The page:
New buyer found for industrial site

A DISUSED Ambergate factory site which was refused permission to be turned into a steam museum has been bought by a Nether Heage company.

The Litchfield Group of companies which has its headquarters in Nether Heage has bought the former Bridon Ropes and Johnson and Nephew site.

A spokesman for the company said it had been looking for a suitable site in the area for a while.

She said: Part of the site will be used for industrial units but it s too early to say what we will do with the whole site.

It is hoped the move will create extra jobs, although numbers have not been specified.

The ex-Bridon Ropes and Johnson and Nephew site has been vacant since the wireworks closed six years ago.

The Litchfield Group makes a range of products mainly for the construction industry. It is one of the area s biggest private employers.

There are 420 people based at Nether Heage and Ambergate and a total of a thousand worldwide.

Manufacturing operations are carried out in Germany, the USA and Poland, as well as an additional UK site at Knaresborough.

Director James Litchfield said the company was committed to the people of Derbyshire.

He said: While we have enjoyed considerable expansion at Nether Heage in recent years, the redevelopment of what has been a derelict site at Ambergate will allow us to further develop our exciting growth plans.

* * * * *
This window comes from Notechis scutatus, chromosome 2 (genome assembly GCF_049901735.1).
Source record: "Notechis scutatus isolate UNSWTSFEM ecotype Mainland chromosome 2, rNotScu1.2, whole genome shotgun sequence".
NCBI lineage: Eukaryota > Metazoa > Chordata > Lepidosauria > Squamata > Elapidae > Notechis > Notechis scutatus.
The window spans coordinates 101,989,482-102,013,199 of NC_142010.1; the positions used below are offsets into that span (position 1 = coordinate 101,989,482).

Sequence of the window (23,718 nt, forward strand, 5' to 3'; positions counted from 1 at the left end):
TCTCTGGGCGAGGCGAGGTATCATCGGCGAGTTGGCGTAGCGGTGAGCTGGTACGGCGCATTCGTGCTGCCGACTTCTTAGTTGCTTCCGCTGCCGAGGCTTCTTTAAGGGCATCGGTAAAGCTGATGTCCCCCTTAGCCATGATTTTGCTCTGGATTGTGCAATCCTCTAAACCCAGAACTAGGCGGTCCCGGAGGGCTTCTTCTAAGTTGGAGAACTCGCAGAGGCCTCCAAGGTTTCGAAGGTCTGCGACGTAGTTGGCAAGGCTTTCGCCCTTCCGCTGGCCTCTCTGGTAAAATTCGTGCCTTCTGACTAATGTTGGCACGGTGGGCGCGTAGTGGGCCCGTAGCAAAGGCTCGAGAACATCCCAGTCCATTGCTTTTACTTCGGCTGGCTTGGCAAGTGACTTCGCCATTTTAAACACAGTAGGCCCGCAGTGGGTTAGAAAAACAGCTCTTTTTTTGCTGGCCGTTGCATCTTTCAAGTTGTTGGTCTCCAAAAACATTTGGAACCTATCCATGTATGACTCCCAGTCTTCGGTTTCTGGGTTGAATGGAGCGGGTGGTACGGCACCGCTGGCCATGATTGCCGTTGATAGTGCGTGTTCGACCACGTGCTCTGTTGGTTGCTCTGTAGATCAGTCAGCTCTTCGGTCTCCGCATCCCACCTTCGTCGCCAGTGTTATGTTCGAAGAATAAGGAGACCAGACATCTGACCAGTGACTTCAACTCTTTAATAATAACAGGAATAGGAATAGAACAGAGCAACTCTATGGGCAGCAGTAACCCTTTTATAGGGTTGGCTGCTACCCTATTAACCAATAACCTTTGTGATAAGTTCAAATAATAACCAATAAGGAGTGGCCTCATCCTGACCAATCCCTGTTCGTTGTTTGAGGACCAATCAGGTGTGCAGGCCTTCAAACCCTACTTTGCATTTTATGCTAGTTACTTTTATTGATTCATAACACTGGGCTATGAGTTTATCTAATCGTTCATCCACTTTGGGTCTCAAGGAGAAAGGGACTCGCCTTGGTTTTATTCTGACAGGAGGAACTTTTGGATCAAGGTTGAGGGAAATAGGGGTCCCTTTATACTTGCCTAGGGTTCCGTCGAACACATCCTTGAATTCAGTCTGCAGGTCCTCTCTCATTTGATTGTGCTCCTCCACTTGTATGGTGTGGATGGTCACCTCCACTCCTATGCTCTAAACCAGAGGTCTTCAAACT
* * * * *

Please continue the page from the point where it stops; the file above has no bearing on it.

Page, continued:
The Litchfield Group s links with Belper go back 79 years, when it began trading from premises in Broadholme in 1922.

Ambergate councillor Maurice Gent welcomed news of the development.

He said: It was a massive blow for the area when Bridon closed the wireworks.

For generations, Johnson and Nephew had provided a livelihood for people from the ages of 15 to 65.

There was also disappointment when the plan to create a themed railway heritage village involving the Flying Scotsman fell through. So this news is good for the area.

I am pleased that an old-established local company is taking over the site with the prospect of more jobs.

Wire drawing firm Richard Johnson and Nephew opened a factory in 1876.

In its heyday it employed 500 people. It was taken over by the Bridon Group in 1990 and closed in 1996 with the loss of 120 jobs.

In 1999 Steam Heritage announced plans for a themed heritage village centred on the Flying Scotsman.

It needed shops to make the scheme viable but Derbyshire County Council said the amount sought would be harmful to nearby retail areas.

Steam Heritage is now looking at a site at Doncaster - where Flying Scotsman was built - which has links to the East Coast main line.